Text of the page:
And then, Alex let us know that we were making really good time (it was, they said, the smoothest Drake crossing they’d had all season—I still took phenergan to be safe) and that had allowed us to cross quickly enough to be able to detour over to Cape Horn. This was historically one of the most dangerous routes to sail for ships, as they sailed around South America. Now they can avoid it by using the Panama Canal, so most people do not sail this route anymore other than for the challenge. (Several round-the-world races go this way, according to Wikipedia.)

We sailed within three miles of it.

It was still windy enough on deck to need the yellow parkas.

We turned in our rubber boots this day, placing them outside our cabins before lunch so they could be picked up.

That afternoon they showed another movie in the lounge—this one called “Around Cape Horn,” depicting the voyage of the Peking around the Horn in 1929. This guy actually shot video of the trip, and he narrates the video in this movie. And it is harrowing!!


Alex held a disembarkation briefing to explain the procedures, and we had our final recap. Then we were invited to a Captain’s Farewell Cocktails in the lounge that evening before dinner.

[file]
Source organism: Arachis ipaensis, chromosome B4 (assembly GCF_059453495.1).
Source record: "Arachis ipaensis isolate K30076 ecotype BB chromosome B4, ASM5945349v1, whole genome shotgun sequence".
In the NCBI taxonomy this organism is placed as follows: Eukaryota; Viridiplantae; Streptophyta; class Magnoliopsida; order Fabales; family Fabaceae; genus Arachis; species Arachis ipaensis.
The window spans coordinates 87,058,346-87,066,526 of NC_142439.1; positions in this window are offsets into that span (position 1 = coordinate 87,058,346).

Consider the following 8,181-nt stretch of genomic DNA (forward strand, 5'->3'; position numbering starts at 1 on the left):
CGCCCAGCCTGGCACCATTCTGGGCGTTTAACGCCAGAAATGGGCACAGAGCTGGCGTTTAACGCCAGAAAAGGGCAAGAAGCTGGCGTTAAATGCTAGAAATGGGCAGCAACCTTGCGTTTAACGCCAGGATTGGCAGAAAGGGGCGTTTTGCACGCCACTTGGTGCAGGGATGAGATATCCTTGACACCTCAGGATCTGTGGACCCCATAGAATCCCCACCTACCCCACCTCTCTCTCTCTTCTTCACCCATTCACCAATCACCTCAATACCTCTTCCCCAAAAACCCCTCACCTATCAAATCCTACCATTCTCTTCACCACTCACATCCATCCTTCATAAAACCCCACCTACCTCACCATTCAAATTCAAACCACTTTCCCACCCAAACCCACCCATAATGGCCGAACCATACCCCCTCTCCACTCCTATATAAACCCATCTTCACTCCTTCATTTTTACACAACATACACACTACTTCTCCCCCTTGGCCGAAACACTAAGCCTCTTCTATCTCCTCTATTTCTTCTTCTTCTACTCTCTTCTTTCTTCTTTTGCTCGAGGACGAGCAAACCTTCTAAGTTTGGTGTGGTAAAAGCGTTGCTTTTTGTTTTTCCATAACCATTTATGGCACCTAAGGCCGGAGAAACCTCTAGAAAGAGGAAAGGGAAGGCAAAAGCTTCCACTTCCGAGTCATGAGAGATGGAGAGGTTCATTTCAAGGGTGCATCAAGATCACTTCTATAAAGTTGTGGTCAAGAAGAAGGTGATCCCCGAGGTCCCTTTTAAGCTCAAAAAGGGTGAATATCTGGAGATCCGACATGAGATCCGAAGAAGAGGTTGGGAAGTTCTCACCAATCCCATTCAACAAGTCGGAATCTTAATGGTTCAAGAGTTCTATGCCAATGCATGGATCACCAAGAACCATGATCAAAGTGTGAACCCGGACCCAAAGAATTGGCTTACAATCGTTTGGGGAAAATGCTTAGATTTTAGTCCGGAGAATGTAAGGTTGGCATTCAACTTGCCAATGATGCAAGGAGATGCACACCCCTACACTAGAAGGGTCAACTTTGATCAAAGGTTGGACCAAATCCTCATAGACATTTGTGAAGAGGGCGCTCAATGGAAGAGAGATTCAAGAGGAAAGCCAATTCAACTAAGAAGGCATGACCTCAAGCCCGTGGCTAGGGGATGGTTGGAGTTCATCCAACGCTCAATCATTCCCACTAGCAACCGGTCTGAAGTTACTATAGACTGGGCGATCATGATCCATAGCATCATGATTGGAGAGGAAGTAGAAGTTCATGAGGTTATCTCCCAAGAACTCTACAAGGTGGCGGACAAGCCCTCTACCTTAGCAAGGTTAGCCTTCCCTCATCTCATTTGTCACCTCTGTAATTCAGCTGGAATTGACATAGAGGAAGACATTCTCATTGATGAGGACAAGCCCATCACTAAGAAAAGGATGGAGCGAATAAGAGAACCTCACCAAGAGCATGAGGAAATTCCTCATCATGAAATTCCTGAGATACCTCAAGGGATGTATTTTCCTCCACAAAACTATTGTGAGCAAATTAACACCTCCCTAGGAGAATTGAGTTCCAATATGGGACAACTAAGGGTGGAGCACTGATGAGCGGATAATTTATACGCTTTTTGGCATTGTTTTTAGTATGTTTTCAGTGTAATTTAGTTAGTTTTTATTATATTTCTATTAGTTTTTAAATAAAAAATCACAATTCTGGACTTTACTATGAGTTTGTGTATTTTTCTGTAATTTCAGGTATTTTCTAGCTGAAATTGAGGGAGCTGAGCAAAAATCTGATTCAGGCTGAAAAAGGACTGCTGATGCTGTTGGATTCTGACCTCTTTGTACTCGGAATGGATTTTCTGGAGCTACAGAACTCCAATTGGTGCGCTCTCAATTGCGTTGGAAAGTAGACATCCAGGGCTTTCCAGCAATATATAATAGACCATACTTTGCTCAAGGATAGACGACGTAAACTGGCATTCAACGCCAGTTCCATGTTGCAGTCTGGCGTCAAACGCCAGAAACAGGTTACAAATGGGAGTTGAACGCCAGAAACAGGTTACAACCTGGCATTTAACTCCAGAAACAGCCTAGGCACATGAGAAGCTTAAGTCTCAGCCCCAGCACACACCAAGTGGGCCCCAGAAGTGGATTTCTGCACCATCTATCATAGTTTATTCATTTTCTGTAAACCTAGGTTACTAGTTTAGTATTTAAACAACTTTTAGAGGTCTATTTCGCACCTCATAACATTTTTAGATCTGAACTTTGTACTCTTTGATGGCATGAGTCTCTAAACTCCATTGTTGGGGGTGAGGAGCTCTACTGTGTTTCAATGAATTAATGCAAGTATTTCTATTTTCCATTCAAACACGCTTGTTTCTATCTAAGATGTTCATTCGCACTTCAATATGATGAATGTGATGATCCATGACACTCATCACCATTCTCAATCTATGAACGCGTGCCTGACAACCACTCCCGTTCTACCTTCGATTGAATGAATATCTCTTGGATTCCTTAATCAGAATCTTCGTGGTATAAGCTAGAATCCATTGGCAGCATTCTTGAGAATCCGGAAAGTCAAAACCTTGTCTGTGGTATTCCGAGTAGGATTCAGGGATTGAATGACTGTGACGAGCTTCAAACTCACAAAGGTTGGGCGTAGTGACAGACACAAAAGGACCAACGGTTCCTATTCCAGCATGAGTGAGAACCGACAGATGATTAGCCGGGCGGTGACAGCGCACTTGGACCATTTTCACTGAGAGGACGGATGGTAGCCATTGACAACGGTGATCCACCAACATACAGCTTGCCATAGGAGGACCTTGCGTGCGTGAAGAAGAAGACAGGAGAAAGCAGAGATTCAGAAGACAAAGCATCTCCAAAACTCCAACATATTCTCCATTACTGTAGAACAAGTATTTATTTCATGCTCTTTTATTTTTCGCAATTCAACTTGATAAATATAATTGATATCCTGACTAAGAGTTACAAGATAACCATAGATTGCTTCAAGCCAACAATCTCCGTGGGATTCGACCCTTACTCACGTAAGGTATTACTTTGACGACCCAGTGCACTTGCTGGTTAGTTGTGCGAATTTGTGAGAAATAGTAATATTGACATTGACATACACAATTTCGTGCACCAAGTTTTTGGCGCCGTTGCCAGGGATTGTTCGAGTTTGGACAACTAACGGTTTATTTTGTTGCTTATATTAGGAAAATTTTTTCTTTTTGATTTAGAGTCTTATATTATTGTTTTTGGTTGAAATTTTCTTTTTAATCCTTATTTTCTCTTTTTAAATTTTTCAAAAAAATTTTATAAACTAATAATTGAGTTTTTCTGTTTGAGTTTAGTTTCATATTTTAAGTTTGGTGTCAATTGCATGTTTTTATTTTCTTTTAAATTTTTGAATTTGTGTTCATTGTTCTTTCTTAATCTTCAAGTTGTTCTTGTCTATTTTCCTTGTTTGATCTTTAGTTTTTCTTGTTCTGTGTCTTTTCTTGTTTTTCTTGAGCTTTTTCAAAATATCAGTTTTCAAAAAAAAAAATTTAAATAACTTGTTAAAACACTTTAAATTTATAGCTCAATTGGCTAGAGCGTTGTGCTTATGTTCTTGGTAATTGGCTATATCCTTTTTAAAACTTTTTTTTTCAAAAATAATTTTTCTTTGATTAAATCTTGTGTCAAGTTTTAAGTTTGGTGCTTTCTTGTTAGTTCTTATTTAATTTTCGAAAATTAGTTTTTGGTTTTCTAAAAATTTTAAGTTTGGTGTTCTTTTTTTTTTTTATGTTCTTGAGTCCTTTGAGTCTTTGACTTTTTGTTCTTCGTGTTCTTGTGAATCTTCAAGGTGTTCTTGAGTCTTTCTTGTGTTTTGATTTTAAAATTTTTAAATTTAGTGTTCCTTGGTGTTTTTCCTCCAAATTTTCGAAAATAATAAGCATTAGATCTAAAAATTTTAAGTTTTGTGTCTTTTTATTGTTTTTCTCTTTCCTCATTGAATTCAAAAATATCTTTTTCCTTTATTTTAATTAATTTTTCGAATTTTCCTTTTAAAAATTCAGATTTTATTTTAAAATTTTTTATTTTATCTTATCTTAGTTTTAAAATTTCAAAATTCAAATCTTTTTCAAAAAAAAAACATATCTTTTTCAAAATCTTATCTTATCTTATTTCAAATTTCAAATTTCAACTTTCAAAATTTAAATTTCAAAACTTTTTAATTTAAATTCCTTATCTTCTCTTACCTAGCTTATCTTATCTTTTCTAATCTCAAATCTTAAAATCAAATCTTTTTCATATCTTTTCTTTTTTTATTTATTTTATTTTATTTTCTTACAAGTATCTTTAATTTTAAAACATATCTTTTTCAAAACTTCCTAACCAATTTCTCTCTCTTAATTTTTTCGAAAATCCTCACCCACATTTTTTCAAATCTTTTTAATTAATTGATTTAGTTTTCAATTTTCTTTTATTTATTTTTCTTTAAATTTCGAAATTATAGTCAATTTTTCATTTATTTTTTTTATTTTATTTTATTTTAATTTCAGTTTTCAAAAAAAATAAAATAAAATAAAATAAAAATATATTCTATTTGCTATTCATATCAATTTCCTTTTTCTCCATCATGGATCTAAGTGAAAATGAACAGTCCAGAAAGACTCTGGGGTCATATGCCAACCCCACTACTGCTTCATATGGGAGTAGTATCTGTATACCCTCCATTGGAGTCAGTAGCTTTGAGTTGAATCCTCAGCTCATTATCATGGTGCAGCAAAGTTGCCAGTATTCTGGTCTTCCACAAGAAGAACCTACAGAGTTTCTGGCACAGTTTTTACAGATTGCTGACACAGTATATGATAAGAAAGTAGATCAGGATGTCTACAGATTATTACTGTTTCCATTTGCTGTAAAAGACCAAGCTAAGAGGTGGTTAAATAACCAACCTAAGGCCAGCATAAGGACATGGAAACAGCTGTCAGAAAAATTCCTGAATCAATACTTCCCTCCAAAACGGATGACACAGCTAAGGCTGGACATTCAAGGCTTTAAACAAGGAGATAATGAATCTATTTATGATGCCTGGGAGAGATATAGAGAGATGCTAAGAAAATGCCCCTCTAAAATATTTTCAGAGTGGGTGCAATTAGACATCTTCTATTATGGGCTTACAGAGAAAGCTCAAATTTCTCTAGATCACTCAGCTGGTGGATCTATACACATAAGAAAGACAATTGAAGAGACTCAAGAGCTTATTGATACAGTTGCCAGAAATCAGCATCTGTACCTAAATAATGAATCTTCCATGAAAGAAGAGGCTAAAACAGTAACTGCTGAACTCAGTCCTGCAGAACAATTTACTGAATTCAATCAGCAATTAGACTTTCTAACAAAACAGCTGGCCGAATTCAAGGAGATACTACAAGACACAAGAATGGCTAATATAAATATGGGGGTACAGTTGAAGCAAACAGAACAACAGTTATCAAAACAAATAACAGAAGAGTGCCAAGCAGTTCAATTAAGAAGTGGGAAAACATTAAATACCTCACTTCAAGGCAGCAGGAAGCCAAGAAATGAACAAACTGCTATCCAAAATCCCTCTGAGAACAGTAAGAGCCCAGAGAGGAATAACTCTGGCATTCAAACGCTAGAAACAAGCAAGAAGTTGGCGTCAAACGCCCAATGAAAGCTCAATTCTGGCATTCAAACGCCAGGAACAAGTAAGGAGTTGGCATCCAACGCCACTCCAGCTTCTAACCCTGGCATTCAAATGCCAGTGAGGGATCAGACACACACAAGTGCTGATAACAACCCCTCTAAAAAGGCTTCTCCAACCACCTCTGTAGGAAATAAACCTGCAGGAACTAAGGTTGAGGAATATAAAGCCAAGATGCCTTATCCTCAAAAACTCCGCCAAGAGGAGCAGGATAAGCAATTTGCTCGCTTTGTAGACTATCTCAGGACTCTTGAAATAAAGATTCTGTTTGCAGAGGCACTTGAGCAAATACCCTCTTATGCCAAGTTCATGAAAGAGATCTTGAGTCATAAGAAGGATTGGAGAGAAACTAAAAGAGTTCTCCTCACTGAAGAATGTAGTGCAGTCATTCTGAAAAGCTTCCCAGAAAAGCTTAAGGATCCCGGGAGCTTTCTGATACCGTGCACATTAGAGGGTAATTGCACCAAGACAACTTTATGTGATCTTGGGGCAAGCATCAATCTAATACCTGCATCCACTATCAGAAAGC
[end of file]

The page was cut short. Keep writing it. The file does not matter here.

After cocktails, we all went into the dining room for the farewell dinner, where the entire crew of kitchen staff came out and paraded around the room clapping and cheering, and then were introduced to us so we could recognize them for all of their hard work. They really did an incredible job.

We crossed the Drake so quickly we were going to arrive early, so first they said we would anchor for the night outside the Beagle Channel and sail in to Ushuaia in the early morning, but then they told us that they wanted to do some maintenance work on the ship and that having it in one place for 12 whole hours was a luxury they didn’t often get, so we would go ahead and sail into Ushuaia that evening.